PHOTO: U.S. Senate candidate Rep. Andy Kim talks to reporters and New Jersey first lady and U.S. Senate candidate Tammy Murphy talks to reporters at the Bergen County Democratic convention in Paramus, N.J., March 4, 2024.
U.S. Senate candidate Rep. Andy Kim talks to reporters at the Bergen County Democratic convention in Paramus, N.J., March 4, 2024. New Jersey first lady and U.S. Senate candidate Tammy Murphy talks to reporters at the Bergen County Democratic convention in Paramus, N.J., March 4, 2024.
Seth Wenig/AP

Some observers have noted that the race is also taking place at a time when national politics is still being transformed by rising populism on both sides of the aisle through figures like former President Donald Trump and Sen. Bernie Sanders, a Vermont independent, who tout messages and policies taking aim at the "swamp" or the wealthy "elite."

Kim has looked to seize on that national sentiment by essentially running against the line itself.

On the stump, the congressman casts himself as a fighter against the political machine and Murphy as a member of that system, trying to turn her wealth and access to the governor and his allies against her.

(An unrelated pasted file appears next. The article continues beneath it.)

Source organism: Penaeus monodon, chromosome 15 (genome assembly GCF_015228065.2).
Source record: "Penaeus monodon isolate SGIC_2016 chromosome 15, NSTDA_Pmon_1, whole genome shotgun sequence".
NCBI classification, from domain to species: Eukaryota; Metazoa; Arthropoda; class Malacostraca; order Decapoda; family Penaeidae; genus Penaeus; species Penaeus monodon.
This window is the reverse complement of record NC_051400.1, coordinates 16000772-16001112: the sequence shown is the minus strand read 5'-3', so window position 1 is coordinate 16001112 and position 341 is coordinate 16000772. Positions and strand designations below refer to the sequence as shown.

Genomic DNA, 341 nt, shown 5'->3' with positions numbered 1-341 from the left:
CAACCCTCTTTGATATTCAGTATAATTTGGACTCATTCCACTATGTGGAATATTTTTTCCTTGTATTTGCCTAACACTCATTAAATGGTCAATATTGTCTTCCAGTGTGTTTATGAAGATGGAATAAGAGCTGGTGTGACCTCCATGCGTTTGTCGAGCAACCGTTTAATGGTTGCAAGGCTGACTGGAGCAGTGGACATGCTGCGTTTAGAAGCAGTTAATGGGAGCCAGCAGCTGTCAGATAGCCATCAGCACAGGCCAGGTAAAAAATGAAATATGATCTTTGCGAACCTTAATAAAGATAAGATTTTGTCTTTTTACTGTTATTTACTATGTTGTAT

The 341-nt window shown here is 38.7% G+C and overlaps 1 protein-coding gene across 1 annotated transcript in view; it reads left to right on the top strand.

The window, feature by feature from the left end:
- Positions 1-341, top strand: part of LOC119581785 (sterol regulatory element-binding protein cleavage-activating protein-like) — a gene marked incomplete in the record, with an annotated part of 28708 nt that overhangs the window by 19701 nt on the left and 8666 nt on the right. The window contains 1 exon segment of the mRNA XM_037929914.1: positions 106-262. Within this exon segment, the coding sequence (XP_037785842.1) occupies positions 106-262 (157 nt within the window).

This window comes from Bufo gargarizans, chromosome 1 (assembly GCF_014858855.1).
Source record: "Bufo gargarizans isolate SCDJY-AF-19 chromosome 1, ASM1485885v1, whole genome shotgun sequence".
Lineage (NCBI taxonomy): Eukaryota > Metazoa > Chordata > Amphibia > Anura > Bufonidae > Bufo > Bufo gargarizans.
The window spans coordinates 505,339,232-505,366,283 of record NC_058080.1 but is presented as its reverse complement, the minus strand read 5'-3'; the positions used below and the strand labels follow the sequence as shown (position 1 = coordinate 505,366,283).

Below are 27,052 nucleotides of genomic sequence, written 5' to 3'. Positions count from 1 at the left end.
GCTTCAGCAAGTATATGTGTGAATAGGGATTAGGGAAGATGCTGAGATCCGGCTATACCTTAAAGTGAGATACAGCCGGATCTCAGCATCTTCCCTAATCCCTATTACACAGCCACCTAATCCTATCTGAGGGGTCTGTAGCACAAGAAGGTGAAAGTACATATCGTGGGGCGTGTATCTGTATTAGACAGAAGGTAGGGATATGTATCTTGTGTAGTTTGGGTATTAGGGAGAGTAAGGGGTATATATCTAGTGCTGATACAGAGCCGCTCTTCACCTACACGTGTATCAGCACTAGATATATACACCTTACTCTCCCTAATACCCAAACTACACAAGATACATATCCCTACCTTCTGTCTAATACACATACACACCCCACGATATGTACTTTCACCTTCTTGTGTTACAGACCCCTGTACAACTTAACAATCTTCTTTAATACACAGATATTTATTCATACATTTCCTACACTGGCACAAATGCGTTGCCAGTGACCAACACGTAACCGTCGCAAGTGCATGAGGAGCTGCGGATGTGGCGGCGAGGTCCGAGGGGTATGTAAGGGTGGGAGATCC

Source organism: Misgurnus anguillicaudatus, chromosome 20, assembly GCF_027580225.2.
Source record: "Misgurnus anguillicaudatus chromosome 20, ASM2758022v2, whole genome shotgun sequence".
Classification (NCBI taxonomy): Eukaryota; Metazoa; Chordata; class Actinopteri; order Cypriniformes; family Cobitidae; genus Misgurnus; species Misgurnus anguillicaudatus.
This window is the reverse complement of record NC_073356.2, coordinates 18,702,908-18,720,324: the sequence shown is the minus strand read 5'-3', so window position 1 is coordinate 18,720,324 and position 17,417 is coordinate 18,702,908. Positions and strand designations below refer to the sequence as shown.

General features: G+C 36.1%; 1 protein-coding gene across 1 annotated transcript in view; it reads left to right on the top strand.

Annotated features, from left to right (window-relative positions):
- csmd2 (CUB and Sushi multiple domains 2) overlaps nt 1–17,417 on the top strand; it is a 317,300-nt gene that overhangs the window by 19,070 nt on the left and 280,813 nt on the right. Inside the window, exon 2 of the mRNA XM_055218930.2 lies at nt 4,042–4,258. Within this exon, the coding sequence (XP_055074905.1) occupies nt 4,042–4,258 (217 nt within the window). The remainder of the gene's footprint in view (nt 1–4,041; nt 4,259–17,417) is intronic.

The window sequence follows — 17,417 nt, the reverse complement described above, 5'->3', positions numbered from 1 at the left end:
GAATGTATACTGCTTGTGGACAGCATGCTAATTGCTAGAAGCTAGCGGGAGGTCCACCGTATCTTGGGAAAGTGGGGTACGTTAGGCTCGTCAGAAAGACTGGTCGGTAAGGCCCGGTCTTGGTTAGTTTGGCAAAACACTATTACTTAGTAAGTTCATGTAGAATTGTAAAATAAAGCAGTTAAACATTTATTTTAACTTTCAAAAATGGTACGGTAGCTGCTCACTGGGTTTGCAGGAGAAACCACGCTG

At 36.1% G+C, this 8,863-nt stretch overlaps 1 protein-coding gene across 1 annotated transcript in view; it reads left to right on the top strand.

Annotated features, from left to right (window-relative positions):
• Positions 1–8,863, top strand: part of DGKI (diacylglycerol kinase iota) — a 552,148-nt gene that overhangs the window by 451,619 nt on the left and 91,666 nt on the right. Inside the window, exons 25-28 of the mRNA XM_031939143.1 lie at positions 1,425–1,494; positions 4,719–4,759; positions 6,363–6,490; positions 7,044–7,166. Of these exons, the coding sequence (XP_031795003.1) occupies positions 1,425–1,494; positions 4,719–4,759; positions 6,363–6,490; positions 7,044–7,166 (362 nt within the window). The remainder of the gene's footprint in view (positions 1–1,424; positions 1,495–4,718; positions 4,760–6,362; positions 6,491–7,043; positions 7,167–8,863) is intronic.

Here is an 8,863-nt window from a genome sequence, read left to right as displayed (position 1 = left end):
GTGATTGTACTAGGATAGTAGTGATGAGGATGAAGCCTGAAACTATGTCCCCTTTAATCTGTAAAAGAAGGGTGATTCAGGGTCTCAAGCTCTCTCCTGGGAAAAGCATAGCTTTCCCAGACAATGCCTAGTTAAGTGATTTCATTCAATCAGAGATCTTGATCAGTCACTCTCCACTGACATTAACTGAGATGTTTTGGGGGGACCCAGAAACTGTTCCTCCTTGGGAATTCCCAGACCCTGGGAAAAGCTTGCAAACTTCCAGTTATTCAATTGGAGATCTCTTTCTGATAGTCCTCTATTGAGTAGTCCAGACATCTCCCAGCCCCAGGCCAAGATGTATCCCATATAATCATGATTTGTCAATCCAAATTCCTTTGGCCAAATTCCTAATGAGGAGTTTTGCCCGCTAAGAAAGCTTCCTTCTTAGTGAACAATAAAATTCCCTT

He also filed a lawsuit against various county election officials trying to eliminate the unique balloting system, arguing it is "fundamentally unjust and undemocratic." A court hearing is scheduled for Monday.

In an interview, Kim said he had been "blown away by the energy that's out there right now" and that his campaign has become about "much more than just about the Senate."

"I think people are, just below the surface, bristling at this," one longtime New Jersey operative, who asked not to be quoted by name to be more candid, said of the ballot structure and the idea that Murphy is boosted by her husband's position. (Murphy's campaign did not make her available for an interview with ABC News.)

"His [Kim's] running against the line resonates with über progressives who have never had a seat at the table, African Americans who have not had an adequate seat at the table and women, who definitely haven't had a seat at the table," the strategist said. "It's a real sweet spot as an outsider."